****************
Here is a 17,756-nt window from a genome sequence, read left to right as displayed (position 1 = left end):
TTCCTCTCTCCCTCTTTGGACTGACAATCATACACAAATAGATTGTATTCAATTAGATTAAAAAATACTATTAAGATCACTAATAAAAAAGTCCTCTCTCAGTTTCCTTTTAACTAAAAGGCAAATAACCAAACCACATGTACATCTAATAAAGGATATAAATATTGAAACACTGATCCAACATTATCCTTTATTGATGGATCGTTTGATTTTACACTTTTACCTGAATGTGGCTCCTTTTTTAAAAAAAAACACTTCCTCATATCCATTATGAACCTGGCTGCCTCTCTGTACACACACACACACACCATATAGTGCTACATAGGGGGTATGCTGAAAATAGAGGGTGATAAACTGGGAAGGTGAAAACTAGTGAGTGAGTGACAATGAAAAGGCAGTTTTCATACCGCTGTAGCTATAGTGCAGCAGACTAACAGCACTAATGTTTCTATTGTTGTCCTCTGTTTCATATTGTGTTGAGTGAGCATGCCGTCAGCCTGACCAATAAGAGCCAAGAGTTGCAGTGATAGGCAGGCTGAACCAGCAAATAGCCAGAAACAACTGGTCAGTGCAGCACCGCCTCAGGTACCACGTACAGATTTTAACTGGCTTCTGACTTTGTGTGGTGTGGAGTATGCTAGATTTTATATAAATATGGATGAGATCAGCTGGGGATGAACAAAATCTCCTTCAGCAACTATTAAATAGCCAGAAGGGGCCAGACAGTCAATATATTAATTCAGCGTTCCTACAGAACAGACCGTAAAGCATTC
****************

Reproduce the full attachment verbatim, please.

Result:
Here is a 17,756-nt window from a genome sequence, read left to right as displayed (position 1 = left end):
TTCCTCTCTCCCTCTTTGGACTGACAATCATACACAAATAGATTGTATTCAATTAGATTAAAAAATACTATTAAGATCACTAATAAAAAAGTCCTCTCTCAGTTTCCTTTTAACTAAAAGGCAAATAACCAAACCACATGTACATCTAATAAAGGATATAAATATTGAAACACTGATCCAACATTATCCTTTATTGATGGATCGTTTGATTTTACACTTTTACCTGAATGTGGCTCCTTTTTTAAAAAAAAACACTTCCTCATATCCATTATGAACCTGGCTGCCTCTCTGTACACACACACACACACCATATAGTGCTACATAGGGGGTATGCTGAAAATAGAGGGTGATAAACTGGGAAGGTGAAAACTAGTGAGTGAGTGACAATGAAAAGGCAGTTTTCATACCGCTGTAGCTATAGTGCAGCAGACTAACAGCACTAATGTTTCTATTGTTGTCCTCTGTTTCATATTGTGTTGAGTGAGCATGCCGTCAGCCTGACCAATAAGAGCCAAGAGTTGCAGTGATAGGCAGGCTGAACCAGCAAATAGCCAGAAACAACTGGTCAGTGCAGCACCGCCTCAGGTACCACGTACAGATTTTAACTGGCTTCTGACTTTGTGTGGTGTGGAGTATGCTAGATTTTATATAAATATGGATGAGATCAGCTGGGGATGAACAAAATCTCCTTCAGCAACTATTAAATAGCCAGAAGGGGCCAGACAGTCAATATATTAATTCAGCGTTCCTACAGAACAGACCGTAAAGCATTC